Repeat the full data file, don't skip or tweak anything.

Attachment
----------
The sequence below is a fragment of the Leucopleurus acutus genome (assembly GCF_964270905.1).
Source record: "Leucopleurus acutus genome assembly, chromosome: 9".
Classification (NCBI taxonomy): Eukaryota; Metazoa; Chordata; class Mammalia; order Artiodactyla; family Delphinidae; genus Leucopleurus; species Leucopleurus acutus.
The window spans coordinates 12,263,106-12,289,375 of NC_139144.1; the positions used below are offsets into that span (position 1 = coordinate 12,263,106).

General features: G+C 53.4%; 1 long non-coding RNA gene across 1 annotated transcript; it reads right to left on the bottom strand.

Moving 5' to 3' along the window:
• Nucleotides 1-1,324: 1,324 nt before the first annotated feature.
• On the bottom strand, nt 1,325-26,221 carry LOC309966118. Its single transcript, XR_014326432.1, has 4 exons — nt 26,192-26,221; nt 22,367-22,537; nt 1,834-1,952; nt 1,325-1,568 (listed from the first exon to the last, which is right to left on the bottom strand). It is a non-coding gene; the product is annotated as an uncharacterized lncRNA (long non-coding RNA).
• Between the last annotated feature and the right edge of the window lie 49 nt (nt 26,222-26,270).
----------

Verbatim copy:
The sequence below is a fragment of the Leucopleurus acutus genome (assembly GCF_964270905.1).
Source record: "Leucopleurus acutus genome assembly, chromosome: 9".
Classification (NCBI taxonomy): Eukaryota; Metazoa; Chordata; class Mammalia; order Artiodactyla; family Delphinidae; genus Leucopleurus; species Leucopleurus acutus.
The window spans coordinates 12,263,106-12,289,375 of NC_139144.1; the positions used below are offsets into that span (position 1 = coordinate 12,263,106).

General features: G+C 53.4%; 1 long non-coding RNA gene across 1 annotated transcript; it reads right to left on the bottom strand.

Moving 5' to 3' along the window:
• Nucleotides 1-1,324: 1,324 nt before the first annotated feature.
• On the bottom strand, nt 1,325-26,221 carry LOC309966118. Its single transcript, XR_014326432.1, has 4 exons — nt 26,192-26,221; nt 22,367-22,537; nt 1,834-1,952; nt 1,325-1,568 (listed from the first exon to the last, which is right to left on the bottom strand). It is a non-coding gene; the product is annotated as an uncharacterized lncRNA (long non-coding RNA).
• Between the last annotated feature and the right edge of the window lie 49 nt (nt 26,222-26,270).